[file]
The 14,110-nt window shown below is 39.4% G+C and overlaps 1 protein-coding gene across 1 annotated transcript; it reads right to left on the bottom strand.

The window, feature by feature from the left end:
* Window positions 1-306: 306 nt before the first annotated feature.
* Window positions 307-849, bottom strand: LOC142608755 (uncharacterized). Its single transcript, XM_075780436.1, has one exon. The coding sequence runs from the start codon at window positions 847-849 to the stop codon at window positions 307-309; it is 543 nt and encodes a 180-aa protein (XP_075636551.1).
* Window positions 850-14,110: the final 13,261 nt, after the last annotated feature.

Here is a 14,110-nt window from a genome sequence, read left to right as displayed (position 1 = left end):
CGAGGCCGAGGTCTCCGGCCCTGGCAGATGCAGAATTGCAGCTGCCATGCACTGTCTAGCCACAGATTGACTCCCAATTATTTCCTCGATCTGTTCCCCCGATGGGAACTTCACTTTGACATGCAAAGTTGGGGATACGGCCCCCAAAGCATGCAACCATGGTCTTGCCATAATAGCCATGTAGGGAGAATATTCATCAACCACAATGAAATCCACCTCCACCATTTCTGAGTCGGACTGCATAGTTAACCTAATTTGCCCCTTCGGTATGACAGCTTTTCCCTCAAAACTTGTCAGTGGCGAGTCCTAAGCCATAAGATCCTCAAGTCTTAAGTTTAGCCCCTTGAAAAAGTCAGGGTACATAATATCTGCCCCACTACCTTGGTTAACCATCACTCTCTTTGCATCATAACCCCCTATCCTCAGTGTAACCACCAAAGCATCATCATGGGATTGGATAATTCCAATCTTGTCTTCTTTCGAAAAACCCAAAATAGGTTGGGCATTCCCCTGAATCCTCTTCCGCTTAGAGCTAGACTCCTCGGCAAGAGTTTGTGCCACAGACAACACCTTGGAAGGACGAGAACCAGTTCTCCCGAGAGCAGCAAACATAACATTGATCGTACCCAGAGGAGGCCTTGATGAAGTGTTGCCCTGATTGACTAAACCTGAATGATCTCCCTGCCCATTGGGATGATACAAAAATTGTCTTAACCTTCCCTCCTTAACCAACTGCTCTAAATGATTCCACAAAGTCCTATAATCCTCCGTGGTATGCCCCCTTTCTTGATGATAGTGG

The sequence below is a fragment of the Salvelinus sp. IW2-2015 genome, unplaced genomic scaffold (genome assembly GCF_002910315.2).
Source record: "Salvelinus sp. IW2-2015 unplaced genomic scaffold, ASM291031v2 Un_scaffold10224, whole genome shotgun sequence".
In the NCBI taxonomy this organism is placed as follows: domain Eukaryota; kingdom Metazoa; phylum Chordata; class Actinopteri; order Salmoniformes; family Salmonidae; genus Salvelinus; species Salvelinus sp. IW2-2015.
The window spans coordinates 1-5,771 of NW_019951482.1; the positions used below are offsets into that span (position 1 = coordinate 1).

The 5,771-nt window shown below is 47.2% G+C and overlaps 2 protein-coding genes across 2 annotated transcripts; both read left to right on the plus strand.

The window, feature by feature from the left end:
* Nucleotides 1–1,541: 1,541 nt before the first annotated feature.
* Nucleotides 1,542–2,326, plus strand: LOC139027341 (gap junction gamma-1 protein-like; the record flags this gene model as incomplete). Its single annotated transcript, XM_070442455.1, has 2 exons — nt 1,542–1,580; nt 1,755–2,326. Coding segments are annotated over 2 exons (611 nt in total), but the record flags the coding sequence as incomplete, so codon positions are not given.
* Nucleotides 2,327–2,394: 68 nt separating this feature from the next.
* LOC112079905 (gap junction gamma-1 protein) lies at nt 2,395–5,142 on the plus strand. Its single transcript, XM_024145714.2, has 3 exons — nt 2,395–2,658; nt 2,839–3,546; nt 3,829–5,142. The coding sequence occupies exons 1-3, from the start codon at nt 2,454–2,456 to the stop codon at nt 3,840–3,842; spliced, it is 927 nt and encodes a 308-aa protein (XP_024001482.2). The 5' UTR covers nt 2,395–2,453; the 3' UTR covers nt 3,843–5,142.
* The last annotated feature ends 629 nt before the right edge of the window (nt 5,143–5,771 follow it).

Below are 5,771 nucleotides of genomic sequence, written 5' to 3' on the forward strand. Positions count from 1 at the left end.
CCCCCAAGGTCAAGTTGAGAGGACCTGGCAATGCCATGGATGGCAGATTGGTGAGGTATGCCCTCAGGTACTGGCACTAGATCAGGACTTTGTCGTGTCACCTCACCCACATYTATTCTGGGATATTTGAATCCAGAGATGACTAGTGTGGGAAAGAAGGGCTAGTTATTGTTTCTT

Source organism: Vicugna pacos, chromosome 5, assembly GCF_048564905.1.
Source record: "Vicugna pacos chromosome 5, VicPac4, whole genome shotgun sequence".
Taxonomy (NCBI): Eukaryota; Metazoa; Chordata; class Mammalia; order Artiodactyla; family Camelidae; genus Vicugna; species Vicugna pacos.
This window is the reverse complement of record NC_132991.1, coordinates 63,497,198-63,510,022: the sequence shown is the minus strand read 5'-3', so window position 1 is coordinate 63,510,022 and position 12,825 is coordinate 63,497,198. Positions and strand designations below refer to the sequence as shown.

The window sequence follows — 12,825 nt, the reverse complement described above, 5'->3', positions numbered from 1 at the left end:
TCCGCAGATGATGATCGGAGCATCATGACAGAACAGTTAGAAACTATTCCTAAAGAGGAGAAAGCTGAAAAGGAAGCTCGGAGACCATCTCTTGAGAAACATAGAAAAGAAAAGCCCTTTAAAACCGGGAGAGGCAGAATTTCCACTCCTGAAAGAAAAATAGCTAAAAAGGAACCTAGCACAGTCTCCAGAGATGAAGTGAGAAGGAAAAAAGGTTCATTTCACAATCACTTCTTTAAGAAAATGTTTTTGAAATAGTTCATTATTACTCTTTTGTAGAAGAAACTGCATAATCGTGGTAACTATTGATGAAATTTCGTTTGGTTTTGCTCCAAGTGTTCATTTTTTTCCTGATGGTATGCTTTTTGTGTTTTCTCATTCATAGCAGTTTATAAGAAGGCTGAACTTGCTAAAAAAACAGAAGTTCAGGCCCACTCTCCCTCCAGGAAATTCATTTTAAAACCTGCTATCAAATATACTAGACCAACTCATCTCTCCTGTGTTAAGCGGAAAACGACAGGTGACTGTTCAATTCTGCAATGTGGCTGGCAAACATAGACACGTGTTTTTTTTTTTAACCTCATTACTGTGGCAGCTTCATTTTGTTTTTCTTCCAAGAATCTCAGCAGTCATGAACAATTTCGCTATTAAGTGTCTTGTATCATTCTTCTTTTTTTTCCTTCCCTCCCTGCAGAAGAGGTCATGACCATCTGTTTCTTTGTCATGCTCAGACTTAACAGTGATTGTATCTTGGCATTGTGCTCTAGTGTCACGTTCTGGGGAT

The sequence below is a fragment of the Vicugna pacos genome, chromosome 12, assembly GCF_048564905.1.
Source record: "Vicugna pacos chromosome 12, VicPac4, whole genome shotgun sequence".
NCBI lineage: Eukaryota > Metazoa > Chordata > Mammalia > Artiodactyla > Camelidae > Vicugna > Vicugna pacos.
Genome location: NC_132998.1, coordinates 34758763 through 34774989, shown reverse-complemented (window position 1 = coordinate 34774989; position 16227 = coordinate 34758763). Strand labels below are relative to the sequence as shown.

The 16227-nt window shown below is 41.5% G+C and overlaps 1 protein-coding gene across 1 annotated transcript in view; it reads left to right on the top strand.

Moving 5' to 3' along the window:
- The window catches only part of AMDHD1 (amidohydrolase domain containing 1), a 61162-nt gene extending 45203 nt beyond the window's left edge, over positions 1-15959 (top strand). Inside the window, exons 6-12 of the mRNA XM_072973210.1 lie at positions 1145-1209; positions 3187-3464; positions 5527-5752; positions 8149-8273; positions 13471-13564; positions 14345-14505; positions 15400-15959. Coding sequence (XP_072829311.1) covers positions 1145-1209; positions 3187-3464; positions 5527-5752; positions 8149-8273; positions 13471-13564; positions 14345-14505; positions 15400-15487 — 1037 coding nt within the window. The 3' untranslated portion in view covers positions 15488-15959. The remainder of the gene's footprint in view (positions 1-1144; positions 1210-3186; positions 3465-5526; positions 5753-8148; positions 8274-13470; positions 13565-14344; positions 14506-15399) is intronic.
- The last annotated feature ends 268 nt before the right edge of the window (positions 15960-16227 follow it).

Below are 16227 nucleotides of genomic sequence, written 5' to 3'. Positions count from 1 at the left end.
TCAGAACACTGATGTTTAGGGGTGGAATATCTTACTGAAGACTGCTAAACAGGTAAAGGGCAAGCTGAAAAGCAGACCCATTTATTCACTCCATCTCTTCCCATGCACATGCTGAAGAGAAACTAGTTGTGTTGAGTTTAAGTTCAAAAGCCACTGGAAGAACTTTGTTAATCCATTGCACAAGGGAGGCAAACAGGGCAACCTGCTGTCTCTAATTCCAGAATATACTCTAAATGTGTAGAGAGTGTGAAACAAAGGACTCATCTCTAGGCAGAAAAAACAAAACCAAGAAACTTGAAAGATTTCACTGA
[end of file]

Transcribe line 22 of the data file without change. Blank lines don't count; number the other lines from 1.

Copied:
Source record: "Vicugna pacos chromosome 5, VicPac4, whole genome shotgun sequence".